North Georgia (0-1) ; however, would rally back to regain an 8-7 lead off of a jump shot by George Jgerenaia with 14:13 remaining. After the jumper by Jgerenaia, YHC began their rally back to the lead by creating a 13-2 run over the next four minutes of the game to go ahead 20-10 thanks to a made basket by freshman Steven Viterbo with 9:59 remaining in the half.
With 6:35 remaining in the first half, freshman Luke Brackman entered the game for the Mountain Lions and was successful on his first three point attempt which extended the YHC lead to 25-13. Following the made basket, North Georgia made a run to cut the lead to 27-20 that was capped off by a tip-in from Keldrick Coleman with 2:44 left in the half.
The last two minutes of the first half would go in favor of the Mountain Lions as they made an 8-0 run to give them a 35-30 lead going into halftime.
To begin the second half, the Mountain Lions extended their lead to 41-25 thanks to a put-back by freshman Frank Adams with 17:28 left to play in the game. The Saints rallied back; however, by going on a 13-2 run that was capped off by Clarence Tillman to cut the Mountain Lions’ lead to 43-38.
Young Harris responded to with an 11-2 run that was capped off by a made 3-pointer by Viterbo. The Saints would cut the lead to 61-55 over the minutes that followed, but were not able to make the game any closer.
With 2:27 remaining in the game, the Mountain Lions held 69-59 lead and were able to put the game out of reach in the final minutes of the game thanks to a made free throw by Viterbo and a stolen inbounds pass by freshman O’Neil Lubin to give YHC a 72-59 lead with two minutes remaining.
Lubin led the Mountain Lions in scoring with a career-high 26 points on 9-of-14 shooting. Viterbo had 17 points and seven rebounds, while Frank Adams recorded 13 points and eight boards. Bryson Robertson chipped in with 10 points and a team-high nine rebounds as the Mountain Lions were 28-of-54 shooting for 52 percent.
Jgerenaia and Carl Taylor led North Georgia with 15 points, while Elijah Smith recorded a double-double, 14 points and 10 rebounds. The Saints were 27-of-65 from the field for 42 percent.
The coaching staff of YHC was pleased with the performance that the team delivered throughout the team’s home opener.
“The key things we’re going to do all season are defend and rebound,” said YHC Head Coach Pete Herrmann. “We held them to 26 percent shooting in the first half and out-rebounded them by five for the game. With our size, that’s a real plus. I thought it was a great team effort. It’s great for all the former players to come back and see. This is just a great win for Young Harris College.”
“It was the best experience I have ever been a part of playing or coaching,” said YHC Assistant Coach Heath Hooper. “I am truly proud to be a part of this program and Young Harris College.
“It was a great experience,” said YHC assistant coach Andre Morgan. “I am very happy for our guys, the community, the students and the administration here at YHC.”
YHC returns to action 7:30 p.m., Monday, Nov. 29 against Tennessee Wesleyan at the YHC Basketball Arena.
For more coverage of this game, check out the print edition of the Enotah Echoes on Mon., Nov. 22.
By Kathleen Layton, Editor-in-Chief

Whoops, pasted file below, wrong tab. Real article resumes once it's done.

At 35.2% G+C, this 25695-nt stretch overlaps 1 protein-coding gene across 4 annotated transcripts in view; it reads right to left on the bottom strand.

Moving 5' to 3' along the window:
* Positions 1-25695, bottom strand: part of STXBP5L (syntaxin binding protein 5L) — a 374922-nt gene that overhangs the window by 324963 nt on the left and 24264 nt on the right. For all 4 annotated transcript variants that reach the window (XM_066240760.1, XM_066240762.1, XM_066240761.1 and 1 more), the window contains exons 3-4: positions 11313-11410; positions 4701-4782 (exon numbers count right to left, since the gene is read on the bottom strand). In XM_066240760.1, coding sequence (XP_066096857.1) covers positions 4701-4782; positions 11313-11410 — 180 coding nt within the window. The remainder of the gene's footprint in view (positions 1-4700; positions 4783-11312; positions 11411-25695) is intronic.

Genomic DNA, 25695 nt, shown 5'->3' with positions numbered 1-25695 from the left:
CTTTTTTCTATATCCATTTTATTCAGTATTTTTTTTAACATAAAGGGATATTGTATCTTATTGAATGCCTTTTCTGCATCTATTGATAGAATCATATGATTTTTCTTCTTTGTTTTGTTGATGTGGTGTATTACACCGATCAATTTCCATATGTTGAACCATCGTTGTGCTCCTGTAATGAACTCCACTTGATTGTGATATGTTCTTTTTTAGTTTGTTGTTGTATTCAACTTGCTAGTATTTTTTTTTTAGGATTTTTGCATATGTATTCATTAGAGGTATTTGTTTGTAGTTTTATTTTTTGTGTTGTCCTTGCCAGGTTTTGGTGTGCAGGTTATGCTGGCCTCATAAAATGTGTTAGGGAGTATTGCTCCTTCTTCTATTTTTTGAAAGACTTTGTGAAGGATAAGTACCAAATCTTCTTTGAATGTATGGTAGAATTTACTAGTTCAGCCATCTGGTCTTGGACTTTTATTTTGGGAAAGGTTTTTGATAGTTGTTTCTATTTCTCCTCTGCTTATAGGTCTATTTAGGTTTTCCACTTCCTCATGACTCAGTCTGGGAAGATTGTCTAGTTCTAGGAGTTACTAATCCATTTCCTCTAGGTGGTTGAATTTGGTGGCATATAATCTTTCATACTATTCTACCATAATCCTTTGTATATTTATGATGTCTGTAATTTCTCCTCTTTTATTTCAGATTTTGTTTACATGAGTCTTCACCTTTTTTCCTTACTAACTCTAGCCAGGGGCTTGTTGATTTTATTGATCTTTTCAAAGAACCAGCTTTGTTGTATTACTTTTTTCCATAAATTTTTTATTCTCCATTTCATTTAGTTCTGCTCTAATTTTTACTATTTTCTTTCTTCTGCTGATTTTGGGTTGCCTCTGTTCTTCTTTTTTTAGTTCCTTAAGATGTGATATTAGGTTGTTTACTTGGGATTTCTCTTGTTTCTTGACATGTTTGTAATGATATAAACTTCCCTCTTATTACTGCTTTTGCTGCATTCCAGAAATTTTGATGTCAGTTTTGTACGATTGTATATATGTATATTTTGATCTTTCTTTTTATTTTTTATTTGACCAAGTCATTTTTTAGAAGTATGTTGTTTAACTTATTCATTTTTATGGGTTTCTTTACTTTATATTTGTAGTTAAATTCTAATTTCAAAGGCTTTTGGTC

Last Thursday, Dwayne Carter, better known as Lil Wayne, was released from prison after being incarcerated for the past eight months.
While the significance of his release may be lost for some of you, others immediately recognize that Lil Wayne has evolved beyond just being a hip-hop rapper. Instead, he has morphed into a cultural icon.
Since early age of nine, Lil Wayne has been signed to Cash Money Records. Now at 28, after nearly 20 years in the music business, Lil Wayne has released over seven albums and over nine mix tapes, with his most popular being “No Ceilings.”
These albums and mix tapes have produced countless music collaborations, including collaborations with other music icons such as Madonna and Shakira. His work has also resulted in being nominated for eight Grammy Awards, four of which he won in 2009.
Other marks on culture include, Lil Wayne’s claim to the slang phrase “bling.” His creative use of words and metaphors have transformed the way my generation views music.
The days were hip-hop music was exclusively for urban residents is slowly decaying. Now, the influence of hip-hop music can be seen despite age, ethnicity and socioeconomic class.
Because of Lil Wayne my generation will never be able to view simple items such as a lollipop, duffle bag or a fireman the same way.
The success of Lil Wayne has also contributed to the success of other artists in the music industry. Lil Wayne gave breakout artists, such as Nicki Minaj or Drake, a start in the music business by offering them contracts to sign with Young Money Entertainment.
Even though Lil Wayne has had an undeniable influence on popular culture, there are still those that doubt Wayne’s legitimacy. But, regardless of your own personal opinion of hip-hop music or Lil Wayne, he remains a household name. The mere fact that his release from prison was a headline among news stations and Facebook status worthy demonstrates his amazing ability to leave a lasting impression.
Lil Wayne has entered the ranks of other household names such as Lady Gaga or Britney Spears; and, his release from prison has left Lil Wayne fans anxious for the release of his next album or mix tape. In comparison, while fans are eager, skeptics of Wayne continue to question his place in the music industry. To combat these skeptics, Lil Wayne says, “you can love me or hate me, I swear it won’t make me or break me.”
By Kathleen Layton, Editor-in-Chief
With the election day drawing near, the most important way a student can voice their opinion is through casting their ballot; but, just in case students don’t get the chance to vote, there are other ways that students can express his or her political views.